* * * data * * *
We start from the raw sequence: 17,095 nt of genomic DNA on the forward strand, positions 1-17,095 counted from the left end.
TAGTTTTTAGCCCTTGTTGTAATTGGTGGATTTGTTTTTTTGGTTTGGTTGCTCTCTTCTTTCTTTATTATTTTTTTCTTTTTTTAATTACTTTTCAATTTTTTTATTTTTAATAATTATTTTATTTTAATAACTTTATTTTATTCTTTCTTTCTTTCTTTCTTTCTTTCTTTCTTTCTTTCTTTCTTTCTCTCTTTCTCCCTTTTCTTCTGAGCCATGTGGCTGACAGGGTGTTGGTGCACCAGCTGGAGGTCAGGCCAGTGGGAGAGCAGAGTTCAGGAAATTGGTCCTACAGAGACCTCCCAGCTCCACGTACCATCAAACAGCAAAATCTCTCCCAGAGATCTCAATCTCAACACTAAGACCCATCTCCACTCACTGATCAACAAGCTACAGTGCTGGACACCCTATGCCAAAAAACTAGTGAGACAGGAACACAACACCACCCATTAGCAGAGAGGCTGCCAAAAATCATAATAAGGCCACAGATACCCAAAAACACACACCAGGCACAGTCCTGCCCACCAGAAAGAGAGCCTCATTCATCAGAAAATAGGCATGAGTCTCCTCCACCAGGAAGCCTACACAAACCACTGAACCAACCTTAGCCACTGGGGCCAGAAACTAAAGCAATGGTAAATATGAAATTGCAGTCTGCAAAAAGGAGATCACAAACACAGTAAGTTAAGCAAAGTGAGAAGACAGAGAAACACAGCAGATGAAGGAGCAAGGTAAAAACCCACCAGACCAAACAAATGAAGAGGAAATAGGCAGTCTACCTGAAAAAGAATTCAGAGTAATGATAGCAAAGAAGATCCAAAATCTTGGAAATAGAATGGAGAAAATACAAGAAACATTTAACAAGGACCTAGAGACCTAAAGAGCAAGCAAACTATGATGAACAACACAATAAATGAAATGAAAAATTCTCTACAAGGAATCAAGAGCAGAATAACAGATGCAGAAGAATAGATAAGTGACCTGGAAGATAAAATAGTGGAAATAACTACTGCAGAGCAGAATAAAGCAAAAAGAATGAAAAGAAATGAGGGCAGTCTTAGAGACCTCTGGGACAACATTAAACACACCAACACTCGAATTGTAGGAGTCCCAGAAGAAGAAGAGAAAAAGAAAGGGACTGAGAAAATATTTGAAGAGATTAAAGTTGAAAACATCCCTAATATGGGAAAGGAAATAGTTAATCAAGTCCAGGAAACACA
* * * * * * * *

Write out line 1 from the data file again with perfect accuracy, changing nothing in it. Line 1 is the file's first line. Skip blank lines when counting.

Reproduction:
We start from the raw sequence: 17,095 nt of genomic DNA on the forward strand, positions 1-17,095 counted from the left end.